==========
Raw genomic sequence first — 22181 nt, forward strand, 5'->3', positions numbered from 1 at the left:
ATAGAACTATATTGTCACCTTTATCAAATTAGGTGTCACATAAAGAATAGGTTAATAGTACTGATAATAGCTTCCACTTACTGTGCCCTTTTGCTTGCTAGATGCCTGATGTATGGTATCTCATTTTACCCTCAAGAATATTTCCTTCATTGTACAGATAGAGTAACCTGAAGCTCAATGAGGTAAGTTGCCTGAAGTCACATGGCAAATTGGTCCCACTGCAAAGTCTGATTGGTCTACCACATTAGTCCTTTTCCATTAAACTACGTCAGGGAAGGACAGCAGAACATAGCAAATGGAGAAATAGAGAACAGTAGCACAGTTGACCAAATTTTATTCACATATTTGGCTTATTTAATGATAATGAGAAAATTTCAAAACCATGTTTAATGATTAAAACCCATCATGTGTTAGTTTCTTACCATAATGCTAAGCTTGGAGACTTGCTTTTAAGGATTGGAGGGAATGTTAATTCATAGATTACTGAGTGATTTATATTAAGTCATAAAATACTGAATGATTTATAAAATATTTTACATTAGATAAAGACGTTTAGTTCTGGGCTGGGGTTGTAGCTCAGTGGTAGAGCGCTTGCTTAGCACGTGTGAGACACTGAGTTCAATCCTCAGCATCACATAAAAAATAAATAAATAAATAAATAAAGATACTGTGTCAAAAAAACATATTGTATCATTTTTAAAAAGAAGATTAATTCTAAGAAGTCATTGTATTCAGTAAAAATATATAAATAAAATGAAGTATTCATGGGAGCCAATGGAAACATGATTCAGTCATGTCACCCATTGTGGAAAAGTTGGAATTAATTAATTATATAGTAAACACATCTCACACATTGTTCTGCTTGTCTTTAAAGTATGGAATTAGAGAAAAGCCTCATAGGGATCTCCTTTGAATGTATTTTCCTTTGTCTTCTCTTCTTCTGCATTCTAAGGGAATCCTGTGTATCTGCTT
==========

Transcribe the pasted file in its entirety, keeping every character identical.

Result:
Raw genomic sequence first — 22181 nt, forward strand, 5'->3', positions numbered from 1 at the left:
ATAGAACTATATTGTCACCTTTATCAAATTAGGTGTCACATAAAGAATAGGTTAATAGTACTGATAATAGCTTCCACTTACTGTGCCCTTTTGCTTGCTAGATGCCTGATGTATGGTATCTCATTTTACCCTCAAGAATATTTCCTTCATTGTACAGATAGAGTAACCTGAAGCTCAATGAGGTAAGTTGCCTGAAGTCACATGGCAAATTGGTCCCACTGCAAAGTCTGATTGGTCTACCACATTAGTCCTTTTCCATTAAACTACGTCAGGGAAGGACAGCAGAACATAGCAAATGGAGAAATAGAGAACAGTAGCACAGTTGACCAAATTTTATTCACATATTTGGCTTATTTAATGATAATGAGAAAATTTCAAAACCATGTTTAATGATTAAAACCCATCATGTGTTAGTTTCTTACCATAATGCTAAGCTTGGAGACTTGCTTTTAAGGATTGGAGGGAATGTTAATTCATAGATTACTGAGTGATTTATATTAAGTCATAAAATACTGAATGATTTATAAAATATTTTACATTAGATAAAGACGTTTAGTTCTGGGCTGGGGTTGTAGCTCAGTGGTAGAGCGCTTGCTTAGCACGTGTGAGACACTGAGTTCAATCCTCAGCATCACATAAAAAATAAATAAATAAATAAATAAAGATACTGTGTCAAAAAAACATATTGTATCATTTTTAAAAAGAAGATTAATTCTAAGAAGTCATTGTATTCAGTAAAAATATATAAATAAAATGAAGTATTCATGGGAGCCAATGGAAACATGATTCAGTCATGTCACCCATTGTGGAAAAGTTGGAATTAATTAATTATATAGTAAACACATCTCACACATTGTTCTGCTTGTCTTTAAAGTATGGAATTAGAGAAAAGCCTCATAGGGATCTCCTTTGAATGTATTTTCCTTTGTCTTCTCTTCTTCTGCATTCTAAGGGAATCCTGTGTATCTGCTT